A recent study from Stanford University has created uproar over organic foods, claiming organic food was not more nutritious than conventional food.   The review, which looked at 240 studies from around the world on the health effects of eating organic and the comparative levels of nutrients and contaminants, made headlines because it supposedly struck a blow against the perception that cheaper, conventional grown produce – which usually involves both pesticides and chemical fertilizers – is bad for you. While determining whether organic foods are better than conventional foods has been highly debatable, the USDA makes no claims that organic foods are safer or more nutritious than conventional foods.   In regards to one’s health there isn’t much difference between organic and conventional foods, the real issue and reason why most people  buy organic foods is the exposure to pesticides, restriction of food additives and buying organic helps the environment. The article failed to mention these factors as well as GMO’s, high fructose corn syrup, mercury in food supply and countless others.  As a result of this fatally flawed study 2,900 have signed a petition at change.org calling for the paper to be withdrawn.

Based on the extreme uproar the study has caused it makes me wonder how important buying organic really is and whether buying organic is better.

To better understand the differences between organic and conventional see the detailed chart.

Conventional Organic
Apply chemical fertilizers to promote plant growth. Apply natural fertilizers, such as manure or compost, to feed soil and plants.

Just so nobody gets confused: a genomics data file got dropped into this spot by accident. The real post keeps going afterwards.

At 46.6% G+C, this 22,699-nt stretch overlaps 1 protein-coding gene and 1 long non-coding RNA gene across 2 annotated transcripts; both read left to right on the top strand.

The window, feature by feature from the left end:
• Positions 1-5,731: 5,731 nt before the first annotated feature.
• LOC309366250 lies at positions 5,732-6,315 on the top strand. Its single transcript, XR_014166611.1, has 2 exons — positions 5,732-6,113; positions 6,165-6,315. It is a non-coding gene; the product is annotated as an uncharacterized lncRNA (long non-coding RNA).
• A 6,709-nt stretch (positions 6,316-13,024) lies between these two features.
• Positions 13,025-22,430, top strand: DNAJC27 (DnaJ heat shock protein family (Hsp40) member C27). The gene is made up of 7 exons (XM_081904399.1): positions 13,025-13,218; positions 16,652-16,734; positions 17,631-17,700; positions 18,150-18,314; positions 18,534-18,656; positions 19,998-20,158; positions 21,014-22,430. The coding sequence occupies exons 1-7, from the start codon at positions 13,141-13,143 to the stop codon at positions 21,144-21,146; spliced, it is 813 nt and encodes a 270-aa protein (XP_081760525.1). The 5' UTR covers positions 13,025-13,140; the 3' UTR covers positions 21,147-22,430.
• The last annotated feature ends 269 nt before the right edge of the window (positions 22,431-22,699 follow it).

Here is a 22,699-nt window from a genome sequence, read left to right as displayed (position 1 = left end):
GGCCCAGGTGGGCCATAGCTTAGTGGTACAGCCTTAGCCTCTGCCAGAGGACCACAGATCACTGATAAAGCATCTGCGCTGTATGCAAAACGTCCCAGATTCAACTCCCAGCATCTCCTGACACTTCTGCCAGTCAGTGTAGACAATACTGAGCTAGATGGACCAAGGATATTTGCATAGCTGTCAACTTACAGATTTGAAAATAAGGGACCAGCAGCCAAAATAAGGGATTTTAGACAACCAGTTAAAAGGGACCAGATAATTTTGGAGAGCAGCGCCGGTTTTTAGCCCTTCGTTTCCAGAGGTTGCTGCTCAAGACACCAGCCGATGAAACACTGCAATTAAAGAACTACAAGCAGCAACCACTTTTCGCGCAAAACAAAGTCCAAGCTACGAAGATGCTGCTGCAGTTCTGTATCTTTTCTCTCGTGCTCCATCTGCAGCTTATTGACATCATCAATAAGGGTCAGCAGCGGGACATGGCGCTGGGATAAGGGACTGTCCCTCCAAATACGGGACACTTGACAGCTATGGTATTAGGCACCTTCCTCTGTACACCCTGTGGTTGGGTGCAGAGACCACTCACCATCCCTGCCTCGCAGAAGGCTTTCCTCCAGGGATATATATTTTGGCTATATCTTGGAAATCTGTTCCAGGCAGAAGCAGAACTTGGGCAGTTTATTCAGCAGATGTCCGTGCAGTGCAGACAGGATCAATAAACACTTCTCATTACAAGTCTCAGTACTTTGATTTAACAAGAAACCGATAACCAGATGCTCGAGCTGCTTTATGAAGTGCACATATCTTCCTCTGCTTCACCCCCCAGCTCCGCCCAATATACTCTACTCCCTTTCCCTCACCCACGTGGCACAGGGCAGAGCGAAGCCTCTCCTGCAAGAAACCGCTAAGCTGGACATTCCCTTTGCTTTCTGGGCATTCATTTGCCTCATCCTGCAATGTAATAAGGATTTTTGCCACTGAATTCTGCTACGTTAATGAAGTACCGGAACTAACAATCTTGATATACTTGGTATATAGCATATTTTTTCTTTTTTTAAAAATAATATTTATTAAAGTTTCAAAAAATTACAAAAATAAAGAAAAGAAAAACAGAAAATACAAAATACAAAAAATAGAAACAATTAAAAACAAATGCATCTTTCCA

Spray synthetic insecticides to reduce pests and disease. Spray pesticides from natural sources; use beneficial insects and birds, mating disruption or traps to reduce pests and disease.
Use synthetic herbicides to manage weeds. Use environmentally-generated plant-killing compounds; rotate crops, till, hand weed or mulch to manage weeds.
Give animals antibiotics, growth hormones and medications to prevent disease and spur growth. Give animals organic feed and allow them access to the outdoors. Use preventive measures — such as rotational grazing, a balanced diet and clean housing — to help minimize disease.


Whether you decide to go totally organic or opt to mix conventional and organic foods, here are some simple tips you can follow to reduce risk of pesticides when buying produce suggested by the Mayo Clinic:

  • Select a variety of foods from a variety of sources. This will give you a better mix of nutrients and reduce your likelihood of exposure to a single pesticide.
  • Buy fruits and vegetables in season when possible. To get the freshest produce, ask your grocer what day new produce arrives. Or check your local farmers market.
  • Read food labels carefully. Just because a product says it's organic or contains organic ingredients doesn't necessarily mean it's a healthier alternative. Some organic products may still be high in sugar, salt, fat or calories.
  • Wash and scrub fresh fruits and vegetables thoroughly under running water. Washing helps remove dirt, bacteria and traces of chemicals from the surface of fruits and vegetables.

Photo credit: Steph1201